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Klippel-Feil syndrome
Classification and external resources
ICD-10 Q76.1
ICD-9 756.16
OMIM 118100 214300 148900
DiseasesDB 7197
eMedicine orthoped/408
MeSH D007714

Klippel–Feil syndrome is a rare disease, initially reported in 1912 by Maurice Klippel and André Feil from France,[1] characterized by the congenital fusion of any 2 of the 7 cervical vertebrae.[2]:578 In fact, "Klippel-Feil syndrome" occurs in a heterogeneous group of patients unified only by the presence of a congenital defect in the formation or segmentation of the cervical spine.

Contents

Signs and symptoms

Numerous associated abnormalities of other organ systems may be present. This heterogeneity requires comprehensive evaluation of all patients and treatment regimes that can vary from modification of activities to extensive spinal surgeries. Furthermore, it is unclear whether Klippel–Feil syndrome is a discrete entity, or if it is one point on a spectrum of congenital spinal deformities.

The most common signs of the disorder are a short neck, low hairline at the back of the head, and restricted mobility of the upper spine.

Associated abnormalities may include:

The disorder also may be associated with abnormalities of the head and face, skeleton, sex organs, muscles, brain and spinal cord, arms, legs, and fingers.

Classification

A classification scheme for Klippel–Feil syndrome was proposed in 1919 by Andre Feil, which accounted for cervical, thoracic, and lumbar spine malformations.[3]

However, recently, Dino Samartzis and colleagues in 2006 proposed 3 classification-types that specifically addressed the cervical spine anomalies and their associated cervical spine-related symptoms, with additional elaboration on various time-dependent factors regarding this syndrome.[4]

Treatment

Treatment for Klippel–Feil syndrome is symptomatic and may include surgery to relieve cervical or craniocervical instability and constriction of the spinal cord, and to correct scoliosis. As an alternative to surgery Chiropractic adjustments have been found to be effective at relieving pain and irritation. Physical therapy may also be useful. In fact, the KFS heterogeneity requires comprehensive treatment regimes that can vary from modification of activities to extensive spinal surgeries.

Prognosis

The heterogeneity of KFS also has made delineation of diagnostic and prognostic classes difficult and has complicated elucidation of the genetic etiology of the syndrome.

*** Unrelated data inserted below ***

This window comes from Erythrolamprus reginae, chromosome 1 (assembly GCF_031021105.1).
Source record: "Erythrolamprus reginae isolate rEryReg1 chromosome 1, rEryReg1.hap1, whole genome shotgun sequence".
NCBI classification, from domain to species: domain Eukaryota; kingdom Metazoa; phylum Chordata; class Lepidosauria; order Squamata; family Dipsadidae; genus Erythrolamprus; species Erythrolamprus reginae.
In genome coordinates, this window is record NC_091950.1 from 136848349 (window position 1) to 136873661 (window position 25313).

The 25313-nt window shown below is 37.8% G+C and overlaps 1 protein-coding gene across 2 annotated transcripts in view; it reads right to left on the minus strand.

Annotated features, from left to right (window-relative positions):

The prognosis for most individuals with KFS is good if the disorder is treated early and appropriately. Activities that can injure the neck should be avoided. Anomalies associated with the syndrome can be fatal if not treated, or if found too late to be treatable.

Genetics

  • Pedigree analysis has identified a human genetic locus for the disease.
  • Mouse models suggest members of the PAX gene family and Notch signaling pathway as possible etiologic candidates.
  • Only by identifying the link between the genetic etiology and the phenotypic pathoanatomy of Klippel–Feil syndrome will we be able to rationalize the heterogeneity of the syndrome.
  • Autosomal dominant inheritance is especially associated with C2-C3 fusion.
  • Autosomal recessive inheritance is especially associated with C5-C6 fusion.
  • Another autosomal dominant form (mapped on locus 8q22.2) known as Klippel–Feil syndrome with laryngeal malformation has been identified. It is also known as Segmentation syndrome 1.[5][6]

Notable cases

The 18th Dynasty Egyptian pharaoh Tutankhamun is believed by some to have suffered from Klippel–Feil syndrome,[7] though others dispute this claim.[8] A more recent case is the English cricketer Gladstone Small.[9]

In 2009, archaeologists excavating at a Neolithic site in northern Vietnam discovered the remains of a young man with Klippel–Feil syndrome, who had apparently been supported by his subsistence-level community for at least a decade before his death.[10]

References

  1. ^ Klippel M, Feil A. Un cas d'absence des vertebres cervicales. Avec cage thoracique remontant jusqu'a la base du crane (cage thoracique cervicale). Nouv Iconog Salpetriere. 1912;25:223-250.
  2. ^ James, William; Berger, Timothy; Elston, Dirk (2005). Andrews' Diseases of the Skin: Clinical Dermatology. (10th ed.). Saunders. ISBN 0721629210.
  3. ^ Feil A. L'absence et la diminuaton des vertebres cervicales (etude cliniqueet pathogenique); le syndrome dereduction numerique cervicales. Theses de Paris; 1919.
  4. ^ Samartzis DD, Herman J, Lubicky JP, Shen FH (2006). "Classification of congenitally fused cervical patterns in Klippel-Feil patients: epidemiology and role in the development of cervical spine-related symptoms". Spine 31 (21): E798–804. doi:10.1097/01.brs.0000239222.36505.46. PMID 17023841. 
  5. ^ http://www.ncbi.nlm.nih.gov/entrez/dispomim.cgi?id=148900
  6. ^ http://rarediseases.info.nih.gov/GARD/Disease.aspx?diseaseID=6838
  7. ^ "Tutankhamun shows his face 80 years after tomb is opened". The Telegraph. London. http://www.telegraph.co.uk/news/main.jhtml?xml=/news/2002/09/30/ntuts30.xml. Retrieved 2007-07-12. 
  8. ^ Boyer RS, Rodin EA, Grey TC, Connolly RC (2003). "The skull and cervical spine radiographs of Tutankhamen: a critical appraisal". AJNR. American journal of neuroradiology 24 (6): 1142–7. PMID 12812942. http://www.ajnr.org/cgi/content/full/24/6/1142. 
  9. ^ Hughes, Simon (1997-09-05). "Small gains from wealth of partners". Cricinfo. http://content-www.cricinfo.com/ci/content/story/74180.html. Retrieved 2007-12-13. 
  10. ^ "Oldest Known Paralyzed Human Discovered". http://dsc.discovery.com/news/2009/08/06/paralyzed-human.html. Retrieved 2009-08-09. 

This article incorporates information in the public domain prepared by the National Institute of Neurological Disorders and Stroke.

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